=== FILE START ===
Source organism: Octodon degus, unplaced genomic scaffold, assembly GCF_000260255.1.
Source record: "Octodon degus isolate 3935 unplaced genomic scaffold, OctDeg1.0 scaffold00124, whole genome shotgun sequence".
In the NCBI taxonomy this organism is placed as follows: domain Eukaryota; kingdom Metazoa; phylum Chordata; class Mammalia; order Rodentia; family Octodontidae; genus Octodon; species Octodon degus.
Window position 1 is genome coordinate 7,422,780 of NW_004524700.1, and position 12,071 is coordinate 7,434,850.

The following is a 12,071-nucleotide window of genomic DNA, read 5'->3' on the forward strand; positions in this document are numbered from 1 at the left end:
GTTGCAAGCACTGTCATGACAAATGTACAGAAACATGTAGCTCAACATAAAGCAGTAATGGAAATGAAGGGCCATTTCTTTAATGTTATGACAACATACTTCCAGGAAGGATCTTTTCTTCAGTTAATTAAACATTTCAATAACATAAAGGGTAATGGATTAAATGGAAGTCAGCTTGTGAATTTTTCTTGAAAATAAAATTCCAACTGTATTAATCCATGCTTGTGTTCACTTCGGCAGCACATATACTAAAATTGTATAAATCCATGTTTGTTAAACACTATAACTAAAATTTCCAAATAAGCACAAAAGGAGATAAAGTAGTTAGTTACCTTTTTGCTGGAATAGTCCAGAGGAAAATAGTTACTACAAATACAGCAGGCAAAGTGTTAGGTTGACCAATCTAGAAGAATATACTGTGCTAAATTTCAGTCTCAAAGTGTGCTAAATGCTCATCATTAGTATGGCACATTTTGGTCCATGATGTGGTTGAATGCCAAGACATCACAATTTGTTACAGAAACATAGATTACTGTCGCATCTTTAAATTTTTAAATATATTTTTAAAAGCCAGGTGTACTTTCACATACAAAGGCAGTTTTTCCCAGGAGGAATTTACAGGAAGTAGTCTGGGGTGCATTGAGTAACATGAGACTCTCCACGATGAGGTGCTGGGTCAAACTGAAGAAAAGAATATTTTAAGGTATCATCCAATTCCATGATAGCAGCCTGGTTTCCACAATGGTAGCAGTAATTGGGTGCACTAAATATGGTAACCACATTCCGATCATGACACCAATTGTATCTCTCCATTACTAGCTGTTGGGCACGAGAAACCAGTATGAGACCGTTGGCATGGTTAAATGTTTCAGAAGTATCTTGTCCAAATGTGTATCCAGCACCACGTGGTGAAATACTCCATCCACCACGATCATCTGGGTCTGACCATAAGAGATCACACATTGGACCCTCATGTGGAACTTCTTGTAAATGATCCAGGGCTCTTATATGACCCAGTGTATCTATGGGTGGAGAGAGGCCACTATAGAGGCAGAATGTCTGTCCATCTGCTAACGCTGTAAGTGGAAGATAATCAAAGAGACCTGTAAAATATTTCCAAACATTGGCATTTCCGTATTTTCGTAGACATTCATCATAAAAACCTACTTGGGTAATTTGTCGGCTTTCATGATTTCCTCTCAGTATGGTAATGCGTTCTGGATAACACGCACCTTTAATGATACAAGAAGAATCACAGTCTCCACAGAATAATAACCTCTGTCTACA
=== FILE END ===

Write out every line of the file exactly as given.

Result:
Source organism: Octodon degus, unplaced genomic scaffold, assembly GCF_000260255.1.
Source record: "Octodon degus isolate 3935 unplaced genomic scaffold, OctDeg1.0 scaffold00124, whole genome shotgun sequence".
In the NCBI taxonomy this organism is placed as follows: domain Eukaryota; kingdom Metazoa; phylum Chordata; class Mammalia; order Rodentia; family Octodontidae; genus Octodon; species Octodon degus.
Window position 1 is genome coordinate 7,422,780 of NW_004524700.1, and position 12,071 is coordinate 7,434,850.

The following is a 12,071-nucleotide window of genomic DNA, read 5'->3' on the forward strand; positions in this document are numbered from 1 at the left end:
GTTGCAAGCACTGTCATGACAAATGTACAGAAACATGTAGCTCAACATAAAGCAGTAATGGAAATGAAGGGCCATTTCTTTAATGTTATGACAACATACTTCCAGGAAGGATCTTTTCTTCAGTTAATTAAACATTTCAATAACATAAAGGGTAATGGATTAAATGGAAGTCAGCTTGTGAATTTTTCTTGAAAATAAAATTCCAACTGTATTAATCCATGCTTGTGTTCACTTCGGCAGCACATATACTAAAATTGTATAAATCCATGTTTGTTAAACACTATAACTAAAATTTCCAAATAAGCACAAAAGGAGATAAAGTAGTTAGTTACCTTTTTGCTGGAATAGTCCAGAGGAAAATAGTTACTACAAATACAGCAGGCAAAGTGTTAGGTTGACCAATCTAGAAGAATATACTGTGCTAAATTTCAGTCTCAAAGTGTGCTAAATGCTCATCATTAGTATGGCACATTTTGGTCCATGATGTGGTTGAATGCCAAGACATCACAATTTGTTACAGAAACATAGATTACTGTCGCATCTTTAAATTTTTAAATATATTTTTAAAAGCCAGGTGTACTTTCACATACAAAGGCAGTTTTTCCCAGGAGGAATTTACAGGAAGTAGTCTGGGGTGCATTGAGTAACATGAGACTCTCCACGATGAGGTGCTGGGTCAAACTGAAGAAAAGAATATTTTAAGGTATCATCCAATTCCATGATAGCAGCCTGGTTTCCACAATGGTAGCAGTAATTGGGTGCACTAAATATGGTAACCACATTCCGATCATGACACCAATTGTATCTCTCCATTACTAGCTGTTGGGCACGAGAAACCAGTATGAGACCGTTGGCATGGTTAAATGTTTCAGAAGTATCTTGTCCAAATGTGTATCCAGCACCACGTGGTGAAATACTCCATCCACCACGATCATCTGGGTCTGACCATAAGAGATCACACATTGGACCCTCATGTGGAACTTCTTGTAAATGATCCAGGGCTCTTATATGACCCAGTGTATCTATGGGTGGAGAGAGGCCACTATAGAGGCAGAATGTCTGTCCATCTGCTAACGCTGTAAGTGGAAGATAATCAAAGAGACCTGTAAAATATTTCCAAACATTGGCATTTCCGTATTTTCGTAGACATTCATCATAAAAACCTACTTGGGTAATTTGTCGGCTTTCATGATTTCCTCTCAGTATGGTAATGCGTTCTGGATAACACGCACCTTTAATGATACAAGAAGAATCACAGTCTCCACAGAATAATAACCTCTGTCTACA